Want to Keep Your Brain Healthy After 60? This Psychiatrist Has Some Tips
Have you ever wondered how you can keep your brain healthy? Psychiatrist and author John Ratey shares amazing information about the power exercise has over the brain. Enjoy the show!
Maintaining Your Brain Power
Dementia, depression, and other brain related illnesses are high on the list of concerns for women over the age of 60. We’ve seen our mothers and grandmothers struggle and we want to be proactive now to do everything we can to keep our minds as strong as possible. They key? Exercise.
Preventing Brain Erosion
It is completely possible to do more than simply prevent our brains from eroding as we age, and to actually increase brain growth while improving our cognitive functions. While many women over the age of 60 may think their days of exercising are over, it’s incredibly important to continue regular exercise to promote healthy aging of the brain.
Choosing the Right Exercise
The good news is that there is no one specific exercise that is best for boosting your brain. Running, biking, swimming, dancing, and yoga are all wonderful options that engage the brain and slow its process of aging. What matters is choosing an exercise that you enjoy and will continue to do.
One critical element of these exercises is socialization. Social connections prevent isolation which slows brain growth and is counterproductive to healthy aging.
Why It Works
Exercise makes you feel good. It increases self-confidence and lifts your mood. What you don’t realize is that it is also changing the chemistry of your brain. As a result, our attention is much more focused and our motivation is increased. Dr Ratey argues that exercise can be just as beneficial as medication when treating depression, without any harmful side effects.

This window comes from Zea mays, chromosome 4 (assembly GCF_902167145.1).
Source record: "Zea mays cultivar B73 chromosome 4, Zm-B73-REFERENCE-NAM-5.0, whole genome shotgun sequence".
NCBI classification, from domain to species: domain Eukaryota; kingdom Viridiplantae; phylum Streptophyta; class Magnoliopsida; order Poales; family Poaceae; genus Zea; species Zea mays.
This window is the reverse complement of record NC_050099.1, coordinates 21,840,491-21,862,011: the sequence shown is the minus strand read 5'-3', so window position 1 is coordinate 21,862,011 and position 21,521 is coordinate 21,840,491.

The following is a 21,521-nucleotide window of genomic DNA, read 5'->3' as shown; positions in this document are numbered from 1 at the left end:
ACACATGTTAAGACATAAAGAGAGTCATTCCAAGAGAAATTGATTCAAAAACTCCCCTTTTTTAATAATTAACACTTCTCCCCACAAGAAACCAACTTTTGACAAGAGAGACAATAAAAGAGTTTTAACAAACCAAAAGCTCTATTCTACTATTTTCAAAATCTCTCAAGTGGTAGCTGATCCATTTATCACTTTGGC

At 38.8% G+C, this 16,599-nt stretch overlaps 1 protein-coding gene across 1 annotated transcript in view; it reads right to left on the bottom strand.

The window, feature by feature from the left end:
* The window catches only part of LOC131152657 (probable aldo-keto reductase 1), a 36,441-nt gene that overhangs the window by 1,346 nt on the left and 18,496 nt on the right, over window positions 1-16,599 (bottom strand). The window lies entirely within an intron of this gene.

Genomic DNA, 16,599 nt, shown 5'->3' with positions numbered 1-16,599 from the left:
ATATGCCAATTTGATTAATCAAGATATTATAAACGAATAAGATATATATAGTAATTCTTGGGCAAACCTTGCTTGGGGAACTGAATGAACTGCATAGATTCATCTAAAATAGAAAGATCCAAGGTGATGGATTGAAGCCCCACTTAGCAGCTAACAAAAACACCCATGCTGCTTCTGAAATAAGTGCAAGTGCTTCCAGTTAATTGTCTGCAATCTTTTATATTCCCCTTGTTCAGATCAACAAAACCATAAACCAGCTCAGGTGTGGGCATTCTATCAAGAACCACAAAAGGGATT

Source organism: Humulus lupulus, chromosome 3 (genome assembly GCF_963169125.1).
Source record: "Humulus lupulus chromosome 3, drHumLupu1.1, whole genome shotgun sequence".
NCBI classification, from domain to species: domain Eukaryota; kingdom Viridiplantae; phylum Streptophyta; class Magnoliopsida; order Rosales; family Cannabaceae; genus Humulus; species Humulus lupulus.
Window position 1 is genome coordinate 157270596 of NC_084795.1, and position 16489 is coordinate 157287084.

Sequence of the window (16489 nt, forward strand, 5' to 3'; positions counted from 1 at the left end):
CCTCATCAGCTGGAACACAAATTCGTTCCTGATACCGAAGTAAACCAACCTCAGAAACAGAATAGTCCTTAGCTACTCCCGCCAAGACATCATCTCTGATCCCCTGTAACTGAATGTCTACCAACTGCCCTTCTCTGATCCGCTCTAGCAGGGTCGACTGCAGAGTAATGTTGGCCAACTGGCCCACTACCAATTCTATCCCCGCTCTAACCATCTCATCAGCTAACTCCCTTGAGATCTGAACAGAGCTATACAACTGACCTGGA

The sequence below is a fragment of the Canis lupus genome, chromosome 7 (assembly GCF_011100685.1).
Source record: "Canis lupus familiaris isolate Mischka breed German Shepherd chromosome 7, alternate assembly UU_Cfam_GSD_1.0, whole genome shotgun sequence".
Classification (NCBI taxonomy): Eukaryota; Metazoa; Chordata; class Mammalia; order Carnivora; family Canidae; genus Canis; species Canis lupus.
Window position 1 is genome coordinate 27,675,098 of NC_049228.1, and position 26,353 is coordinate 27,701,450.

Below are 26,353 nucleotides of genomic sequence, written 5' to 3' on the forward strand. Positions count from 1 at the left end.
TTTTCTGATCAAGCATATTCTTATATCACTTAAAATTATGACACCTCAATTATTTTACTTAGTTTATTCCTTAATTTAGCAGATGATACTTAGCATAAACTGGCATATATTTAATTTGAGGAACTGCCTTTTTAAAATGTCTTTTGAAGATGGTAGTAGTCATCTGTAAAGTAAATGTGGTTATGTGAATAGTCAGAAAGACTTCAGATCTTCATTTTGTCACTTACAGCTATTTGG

Focus on Focusing
While exercise uses more brain cells than any other activity, meditation turns your brain on like nothing else. Meditation and exercise together connects the various networks of the human body that often start to disconnect in adults over the age of 60. So, allowing yourself time to focus and meditate may increase your brain power in a powerful way.
Motivate Yourself and Others
The best way to get motivated to exercise is to know the benefits. Dr Ratey says, “it makes you less depressed, less anxious, less stressed and more loveable—because it increases your oxytocin—and more connected to the universe and to each other.”
What is your favorite form of exercise? Do you get to do it often? Have you found any particular form of exercise to be easier for women over 60? Please share your thoughts!